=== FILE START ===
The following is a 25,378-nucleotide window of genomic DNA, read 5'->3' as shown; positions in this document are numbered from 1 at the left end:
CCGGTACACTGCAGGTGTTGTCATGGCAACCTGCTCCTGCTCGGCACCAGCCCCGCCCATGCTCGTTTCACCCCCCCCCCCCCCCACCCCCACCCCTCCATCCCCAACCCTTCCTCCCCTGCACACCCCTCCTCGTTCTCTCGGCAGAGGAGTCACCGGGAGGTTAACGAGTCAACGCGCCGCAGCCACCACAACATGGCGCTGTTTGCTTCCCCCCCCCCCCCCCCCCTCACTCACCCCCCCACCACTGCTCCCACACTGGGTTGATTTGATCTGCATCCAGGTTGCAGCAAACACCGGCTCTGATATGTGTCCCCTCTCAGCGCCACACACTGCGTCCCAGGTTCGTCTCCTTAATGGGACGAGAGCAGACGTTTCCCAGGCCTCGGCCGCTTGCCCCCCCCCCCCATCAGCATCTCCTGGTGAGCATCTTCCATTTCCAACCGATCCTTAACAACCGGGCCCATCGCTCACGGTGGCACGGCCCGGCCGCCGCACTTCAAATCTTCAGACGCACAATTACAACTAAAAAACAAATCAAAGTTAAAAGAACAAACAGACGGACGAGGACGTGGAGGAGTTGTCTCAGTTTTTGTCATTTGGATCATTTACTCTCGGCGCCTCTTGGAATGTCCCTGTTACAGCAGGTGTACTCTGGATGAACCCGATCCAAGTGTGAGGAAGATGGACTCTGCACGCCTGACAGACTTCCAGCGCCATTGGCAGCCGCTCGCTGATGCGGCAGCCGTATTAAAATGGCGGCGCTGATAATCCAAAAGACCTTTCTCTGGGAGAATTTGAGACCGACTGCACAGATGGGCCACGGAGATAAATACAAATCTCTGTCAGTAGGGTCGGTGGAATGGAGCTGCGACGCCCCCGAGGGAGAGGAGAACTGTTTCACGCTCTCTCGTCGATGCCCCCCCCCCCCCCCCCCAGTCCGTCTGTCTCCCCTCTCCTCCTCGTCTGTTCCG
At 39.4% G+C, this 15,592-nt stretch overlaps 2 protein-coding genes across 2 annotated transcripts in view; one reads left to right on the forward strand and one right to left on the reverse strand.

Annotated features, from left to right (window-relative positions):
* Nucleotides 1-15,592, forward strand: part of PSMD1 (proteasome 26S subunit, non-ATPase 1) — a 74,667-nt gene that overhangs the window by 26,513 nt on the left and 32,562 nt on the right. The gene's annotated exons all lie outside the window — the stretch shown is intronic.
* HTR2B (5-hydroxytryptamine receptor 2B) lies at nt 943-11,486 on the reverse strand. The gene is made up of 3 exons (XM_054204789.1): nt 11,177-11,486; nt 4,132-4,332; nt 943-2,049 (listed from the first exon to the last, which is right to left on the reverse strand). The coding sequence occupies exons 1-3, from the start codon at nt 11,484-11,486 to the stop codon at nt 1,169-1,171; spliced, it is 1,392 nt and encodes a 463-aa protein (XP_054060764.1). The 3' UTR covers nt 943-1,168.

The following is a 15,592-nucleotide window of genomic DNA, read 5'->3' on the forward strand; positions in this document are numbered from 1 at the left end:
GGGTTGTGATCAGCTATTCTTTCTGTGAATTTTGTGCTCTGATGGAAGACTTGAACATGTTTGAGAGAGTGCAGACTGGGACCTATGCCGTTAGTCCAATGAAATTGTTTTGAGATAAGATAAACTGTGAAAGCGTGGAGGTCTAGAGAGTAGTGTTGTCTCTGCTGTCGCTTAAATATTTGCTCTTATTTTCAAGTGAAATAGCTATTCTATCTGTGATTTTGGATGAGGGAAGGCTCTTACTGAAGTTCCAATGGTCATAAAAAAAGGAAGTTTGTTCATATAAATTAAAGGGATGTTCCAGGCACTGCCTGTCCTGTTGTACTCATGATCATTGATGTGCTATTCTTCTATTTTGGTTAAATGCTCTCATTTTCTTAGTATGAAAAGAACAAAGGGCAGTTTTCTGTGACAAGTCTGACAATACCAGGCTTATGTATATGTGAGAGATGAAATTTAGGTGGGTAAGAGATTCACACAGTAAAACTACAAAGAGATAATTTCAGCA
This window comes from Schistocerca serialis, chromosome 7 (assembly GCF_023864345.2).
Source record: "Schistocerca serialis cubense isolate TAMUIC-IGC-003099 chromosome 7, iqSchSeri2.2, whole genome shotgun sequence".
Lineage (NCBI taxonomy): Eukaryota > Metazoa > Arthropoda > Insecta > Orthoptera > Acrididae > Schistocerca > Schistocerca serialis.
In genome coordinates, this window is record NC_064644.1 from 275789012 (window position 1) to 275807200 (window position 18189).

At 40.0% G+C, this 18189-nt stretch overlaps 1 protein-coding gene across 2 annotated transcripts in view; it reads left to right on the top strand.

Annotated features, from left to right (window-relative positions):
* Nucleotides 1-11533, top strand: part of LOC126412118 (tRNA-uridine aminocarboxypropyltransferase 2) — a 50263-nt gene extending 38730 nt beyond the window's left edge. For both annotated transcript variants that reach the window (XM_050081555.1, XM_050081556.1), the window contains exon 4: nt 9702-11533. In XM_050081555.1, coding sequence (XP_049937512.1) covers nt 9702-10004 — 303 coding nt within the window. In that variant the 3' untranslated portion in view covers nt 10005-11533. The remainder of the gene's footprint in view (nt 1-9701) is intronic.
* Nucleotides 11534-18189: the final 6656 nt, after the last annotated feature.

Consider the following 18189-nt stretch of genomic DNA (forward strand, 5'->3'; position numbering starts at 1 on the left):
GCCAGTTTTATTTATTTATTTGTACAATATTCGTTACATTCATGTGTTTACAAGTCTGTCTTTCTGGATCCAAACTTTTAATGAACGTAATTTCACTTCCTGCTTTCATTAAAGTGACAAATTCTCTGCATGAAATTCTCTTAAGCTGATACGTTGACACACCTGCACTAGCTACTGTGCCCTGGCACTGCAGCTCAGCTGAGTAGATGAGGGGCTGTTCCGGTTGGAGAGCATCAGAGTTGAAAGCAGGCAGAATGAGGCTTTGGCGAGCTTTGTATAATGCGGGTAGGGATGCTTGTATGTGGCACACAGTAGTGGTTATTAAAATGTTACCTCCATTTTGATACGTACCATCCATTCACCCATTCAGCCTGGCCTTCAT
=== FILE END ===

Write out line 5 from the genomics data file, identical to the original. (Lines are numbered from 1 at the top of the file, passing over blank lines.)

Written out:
* Nucleotides 1-15,592, forward strand: part of PSMD1 (proteasome 26S subunit, non-ATPase 1) — a 74,667-nt gene that overhangs the window by 26,513 nt on the left and 32,562 nt on the right. The gene's annotated exons all lie outside the window — the stretch shown is intronic.